Cutting costs has become increasingly crucial in the current economic climate, and Christian Horner has called for a review of the Formula 1 budget cap.
Specifically, Red Bull 's team principal is interested in revisiting the allowance made for cargo costs, with freight expenditure rising as a result of inflation. With F1 increasing its calendar to an unprecedented 23 races this season, teams are under more pressure than ever to deliver their wares on schedule.
Horner has warned it would "wreak havoc" on the sport if manufacturers were to lose freight or experience delays in delivering their cars and other equipment. The system has also been complicated by rising shipment costs and other logistical issues, which is where he's hoping the FIA will step in.
"It's a big challenge," the Red Bull boss told reporters ahead of Sunday's Emilia Romagna Grand Prix. "We have a very complicated calendar and there are very tight timescales, and with some of the triple-headers, and double-headers coming up late in the year, obviously losing freight for a period of time could wreak havoc.
"So that's one issue that we're working, obviously, very closely with the logistic guys and Formula 1 with, but then, of course, there’s the cost element and I think freight is close to doubling this year." It's understood up to 2,000 tonnes of freight is delivered to racetracks throughout the season, and the cost of oil has spiked as a result of Russia's ongoing invasion of neighbouring Ukraine.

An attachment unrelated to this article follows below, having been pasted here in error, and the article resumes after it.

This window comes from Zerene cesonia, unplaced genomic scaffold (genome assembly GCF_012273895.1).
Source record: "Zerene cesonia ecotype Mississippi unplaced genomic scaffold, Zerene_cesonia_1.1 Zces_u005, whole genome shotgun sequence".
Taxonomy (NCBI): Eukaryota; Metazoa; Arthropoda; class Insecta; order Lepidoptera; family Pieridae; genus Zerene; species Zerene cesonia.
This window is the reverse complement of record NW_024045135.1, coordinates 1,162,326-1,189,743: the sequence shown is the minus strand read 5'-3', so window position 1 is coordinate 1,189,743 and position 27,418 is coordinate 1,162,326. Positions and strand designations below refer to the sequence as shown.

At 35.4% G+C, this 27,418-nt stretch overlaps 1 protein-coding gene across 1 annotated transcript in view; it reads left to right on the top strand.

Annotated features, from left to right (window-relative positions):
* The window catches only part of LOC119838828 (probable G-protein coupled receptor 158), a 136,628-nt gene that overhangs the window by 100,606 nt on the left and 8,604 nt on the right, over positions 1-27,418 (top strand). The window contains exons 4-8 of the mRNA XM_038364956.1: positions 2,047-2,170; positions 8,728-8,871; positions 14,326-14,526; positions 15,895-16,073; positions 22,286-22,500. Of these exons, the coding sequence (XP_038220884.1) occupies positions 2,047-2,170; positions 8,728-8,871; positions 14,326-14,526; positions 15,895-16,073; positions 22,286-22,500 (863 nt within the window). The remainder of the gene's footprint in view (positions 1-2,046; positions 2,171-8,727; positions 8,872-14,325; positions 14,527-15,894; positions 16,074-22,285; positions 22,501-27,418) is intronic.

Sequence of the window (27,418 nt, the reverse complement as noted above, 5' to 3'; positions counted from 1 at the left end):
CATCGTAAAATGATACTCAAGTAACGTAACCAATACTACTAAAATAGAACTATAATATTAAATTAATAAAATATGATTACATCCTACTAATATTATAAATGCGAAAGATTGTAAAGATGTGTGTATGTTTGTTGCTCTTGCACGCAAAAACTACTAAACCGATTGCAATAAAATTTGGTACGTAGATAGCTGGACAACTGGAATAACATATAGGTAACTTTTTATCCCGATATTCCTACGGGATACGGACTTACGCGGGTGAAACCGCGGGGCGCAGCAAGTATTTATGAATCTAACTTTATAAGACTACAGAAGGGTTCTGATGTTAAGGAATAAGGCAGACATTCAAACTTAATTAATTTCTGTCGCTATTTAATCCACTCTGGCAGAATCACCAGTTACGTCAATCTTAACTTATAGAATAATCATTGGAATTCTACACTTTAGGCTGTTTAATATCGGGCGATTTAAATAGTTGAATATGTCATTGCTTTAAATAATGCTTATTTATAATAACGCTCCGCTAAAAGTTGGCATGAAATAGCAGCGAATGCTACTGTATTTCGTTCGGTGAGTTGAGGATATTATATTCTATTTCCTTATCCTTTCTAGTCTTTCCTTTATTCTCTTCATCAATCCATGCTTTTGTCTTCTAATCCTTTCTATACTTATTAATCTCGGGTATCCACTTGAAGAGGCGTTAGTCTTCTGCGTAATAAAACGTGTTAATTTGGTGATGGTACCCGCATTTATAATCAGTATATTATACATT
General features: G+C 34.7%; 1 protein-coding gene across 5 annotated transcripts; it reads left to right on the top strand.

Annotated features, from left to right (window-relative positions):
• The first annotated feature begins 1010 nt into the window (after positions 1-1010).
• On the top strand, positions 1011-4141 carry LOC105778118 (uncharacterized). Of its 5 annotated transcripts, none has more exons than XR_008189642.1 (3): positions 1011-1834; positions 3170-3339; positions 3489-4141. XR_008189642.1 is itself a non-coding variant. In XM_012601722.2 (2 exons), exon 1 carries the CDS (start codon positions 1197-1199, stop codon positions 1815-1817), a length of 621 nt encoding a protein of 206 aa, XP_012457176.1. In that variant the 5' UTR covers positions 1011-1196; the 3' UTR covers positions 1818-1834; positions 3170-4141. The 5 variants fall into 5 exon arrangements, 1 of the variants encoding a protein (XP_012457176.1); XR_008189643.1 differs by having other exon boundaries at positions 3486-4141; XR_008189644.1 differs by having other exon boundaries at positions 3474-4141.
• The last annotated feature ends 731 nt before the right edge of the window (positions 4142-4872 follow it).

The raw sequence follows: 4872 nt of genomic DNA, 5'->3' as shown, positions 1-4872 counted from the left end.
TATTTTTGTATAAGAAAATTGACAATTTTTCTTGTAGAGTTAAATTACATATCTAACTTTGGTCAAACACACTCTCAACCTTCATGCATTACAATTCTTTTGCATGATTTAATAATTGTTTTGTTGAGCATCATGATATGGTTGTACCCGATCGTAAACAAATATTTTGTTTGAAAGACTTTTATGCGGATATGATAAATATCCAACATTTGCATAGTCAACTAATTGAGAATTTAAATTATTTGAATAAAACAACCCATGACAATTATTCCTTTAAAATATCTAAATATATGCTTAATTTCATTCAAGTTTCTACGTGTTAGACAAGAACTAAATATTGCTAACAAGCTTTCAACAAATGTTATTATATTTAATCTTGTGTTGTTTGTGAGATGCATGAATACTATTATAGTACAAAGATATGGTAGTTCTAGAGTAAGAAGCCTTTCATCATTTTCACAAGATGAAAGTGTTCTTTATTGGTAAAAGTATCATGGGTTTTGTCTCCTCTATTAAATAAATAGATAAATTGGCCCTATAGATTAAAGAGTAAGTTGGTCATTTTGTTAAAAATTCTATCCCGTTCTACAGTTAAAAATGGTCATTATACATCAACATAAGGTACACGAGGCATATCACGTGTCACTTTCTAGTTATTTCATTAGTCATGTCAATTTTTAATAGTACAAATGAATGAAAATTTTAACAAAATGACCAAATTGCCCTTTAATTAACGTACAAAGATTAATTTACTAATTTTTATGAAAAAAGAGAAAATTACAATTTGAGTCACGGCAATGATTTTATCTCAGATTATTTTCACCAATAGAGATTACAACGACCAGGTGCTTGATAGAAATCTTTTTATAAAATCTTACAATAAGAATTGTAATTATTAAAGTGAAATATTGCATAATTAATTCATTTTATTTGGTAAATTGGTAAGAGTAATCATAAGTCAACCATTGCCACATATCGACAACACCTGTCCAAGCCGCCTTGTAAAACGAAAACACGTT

Concerns over freight are well-placed, too, considering we've already seen delays this season. F1 outfit Haas missed Day 1 of pre-season testing in Bahrain due to complications, while MotoGP had to cancel the first day of practice in Argentina after the sport encountered a freight crisis.
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Horner called on F1's decision-makers to find a "sensible allowance that takes into account these inflationary costs," with many manufacturers likely to be feeling the strain. "I think the teams by and large are looking to find a workable solution but it is a concern," he added. "It's something that we need to address sooner rather than later."
A cargo casualty is the last thing Red Bull need after enduring a difficult start to the 2022 season, with titleholder Max Verstappen currently sixth in the standings. He won the Saudi Arabian Grand Prix but failed to finish in both Bahrain and Australia, while Ferrari 's Charles Leclerc is 34 points clear at the summit.
Sergio Perez has fared better than his Red Bull team-mate and finished the last two races in fourth and second place, respectively, but still sits fourth overall. A deficit in their design may be to blame for any under-performance thus far, though world events could play a part in crippling their campaign further.
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